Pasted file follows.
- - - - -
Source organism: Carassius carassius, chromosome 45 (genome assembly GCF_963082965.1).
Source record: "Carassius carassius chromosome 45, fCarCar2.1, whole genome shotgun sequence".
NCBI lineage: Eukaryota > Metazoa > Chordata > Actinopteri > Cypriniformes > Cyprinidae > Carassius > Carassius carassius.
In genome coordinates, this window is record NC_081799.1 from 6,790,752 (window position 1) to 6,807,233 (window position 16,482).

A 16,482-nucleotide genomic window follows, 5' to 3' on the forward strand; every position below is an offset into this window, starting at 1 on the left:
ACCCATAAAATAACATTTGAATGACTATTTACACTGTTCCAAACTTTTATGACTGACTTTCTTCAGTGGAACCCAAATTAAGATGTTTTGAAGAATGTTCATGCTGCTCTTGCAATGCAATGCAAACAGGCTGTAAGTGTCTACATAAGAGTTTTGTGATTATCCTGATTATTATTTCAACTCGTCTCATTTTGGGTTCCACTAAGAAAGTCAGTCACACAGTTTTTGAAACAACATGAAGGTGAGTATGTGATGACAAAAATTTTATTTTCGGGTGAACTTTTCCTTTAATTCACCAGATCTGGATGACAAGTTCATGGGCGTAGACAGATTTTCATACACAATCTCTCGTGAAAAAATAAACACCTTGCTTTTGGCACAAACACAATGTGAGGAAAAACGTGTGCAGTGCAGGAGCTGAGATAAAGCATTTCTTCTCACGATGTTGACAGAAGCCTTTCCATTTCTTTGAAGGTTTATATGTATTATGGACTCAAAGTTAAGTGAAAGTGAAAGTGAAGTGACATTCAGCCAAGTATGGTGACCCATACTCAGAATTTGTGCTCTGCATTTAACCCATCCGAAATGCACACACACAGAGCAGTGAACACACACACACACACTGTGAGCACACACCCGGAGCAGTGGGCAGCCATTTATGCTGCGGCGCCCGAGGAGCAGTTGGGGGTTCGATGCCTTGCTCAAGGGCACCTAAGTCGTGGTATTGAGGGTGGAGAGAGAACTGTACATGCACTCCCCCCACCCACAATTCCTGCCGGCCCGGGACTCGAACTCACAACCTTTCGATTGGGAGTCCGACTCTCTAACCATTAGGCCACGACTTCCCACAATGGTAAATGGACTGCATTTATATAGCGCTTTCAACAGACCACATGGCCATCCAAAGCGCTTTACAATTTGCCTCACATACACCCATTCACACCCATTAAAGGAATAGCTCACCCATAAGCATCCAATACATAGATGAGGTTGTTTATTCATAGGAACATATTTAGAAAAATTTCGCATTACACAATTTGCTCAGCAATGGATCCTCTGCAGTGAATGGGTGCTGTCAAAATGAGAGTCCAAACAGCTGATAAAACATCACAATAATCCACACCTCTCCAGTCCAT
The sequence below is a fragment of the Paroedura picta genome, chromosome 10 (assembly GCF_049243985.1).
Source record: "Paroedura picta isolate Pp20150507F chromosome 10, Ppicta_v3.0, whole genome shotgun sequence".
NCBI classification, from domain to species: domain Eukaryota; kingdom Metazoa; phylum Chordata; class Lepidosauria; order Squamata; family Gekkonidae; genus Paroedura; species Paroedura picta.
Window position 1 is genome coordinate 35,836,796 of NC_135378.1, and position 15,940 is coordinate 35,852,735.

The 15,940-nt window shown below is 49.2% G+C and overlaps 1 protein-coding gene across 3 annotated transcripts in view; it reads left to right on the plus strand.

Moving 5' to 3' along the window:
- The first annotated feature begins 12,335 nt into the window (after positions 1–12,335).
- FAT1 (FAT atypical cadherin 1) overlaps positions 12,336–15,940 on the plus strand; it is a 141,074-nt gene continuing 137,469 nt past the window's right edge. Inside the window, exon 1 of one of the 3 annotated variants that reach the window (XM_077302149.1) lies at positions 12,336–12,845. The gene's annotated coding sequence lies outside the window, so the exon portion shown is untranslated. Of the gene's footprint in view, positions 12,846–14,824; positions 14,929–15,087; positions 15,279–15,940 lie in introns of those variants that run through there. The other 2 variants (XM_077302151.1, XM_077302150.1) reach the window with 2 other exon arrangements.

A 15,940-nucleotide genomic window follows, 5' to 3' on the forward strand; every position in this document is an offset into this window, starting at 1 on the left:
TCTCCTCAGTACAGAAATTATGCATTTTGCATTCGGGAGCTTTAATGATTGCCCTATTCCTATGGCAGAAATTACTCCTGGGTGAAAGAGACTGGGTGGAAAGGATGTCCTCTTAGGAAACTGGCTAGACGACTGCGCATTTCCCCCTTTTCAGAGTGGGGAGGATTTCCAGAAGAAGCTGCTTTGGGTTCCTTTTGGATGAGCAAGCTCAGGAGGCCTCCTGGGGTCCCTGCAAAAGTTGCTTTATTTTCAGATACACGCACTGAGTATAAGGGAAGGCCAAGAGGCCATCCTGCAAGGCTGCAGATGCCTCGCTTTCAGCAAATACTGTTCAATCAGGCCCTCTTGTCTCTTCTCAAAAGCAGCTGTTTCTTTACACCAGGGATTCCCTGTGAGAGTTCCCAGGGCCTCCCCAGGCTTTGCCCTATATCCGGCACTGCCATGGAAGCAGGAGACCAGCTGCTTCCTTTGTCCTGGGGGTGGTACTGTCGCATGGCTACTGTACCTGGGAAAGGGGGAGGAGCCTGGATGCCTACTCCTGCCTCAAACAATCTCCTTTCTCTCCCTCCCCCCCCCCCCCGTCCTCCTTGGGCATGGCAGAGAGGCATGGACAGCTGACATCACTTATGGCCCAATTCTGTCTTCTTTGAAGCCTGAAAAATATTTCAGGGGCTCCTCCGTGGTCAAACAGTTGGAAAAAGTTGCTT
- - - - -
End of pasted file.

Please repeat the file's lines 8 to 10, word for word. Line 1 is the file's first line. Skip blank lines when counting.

Source record: "Paroedura picta isolate Pp20150507F chromosome 10, Ppicta_v3.0, whole genome shotgun sequence".
NCBI classification, from domain to species: domain Eukaryota; kingdom Metazoa; phylum Chordata; class Lepidosauria; order Squamata; family Gekkonidae; genus Paroedura; species Paroedura picta.
Window position 1 is genome coordinate 35,836,796 of NC_135378.1, and position 15,940 is coordinate 35,852,735.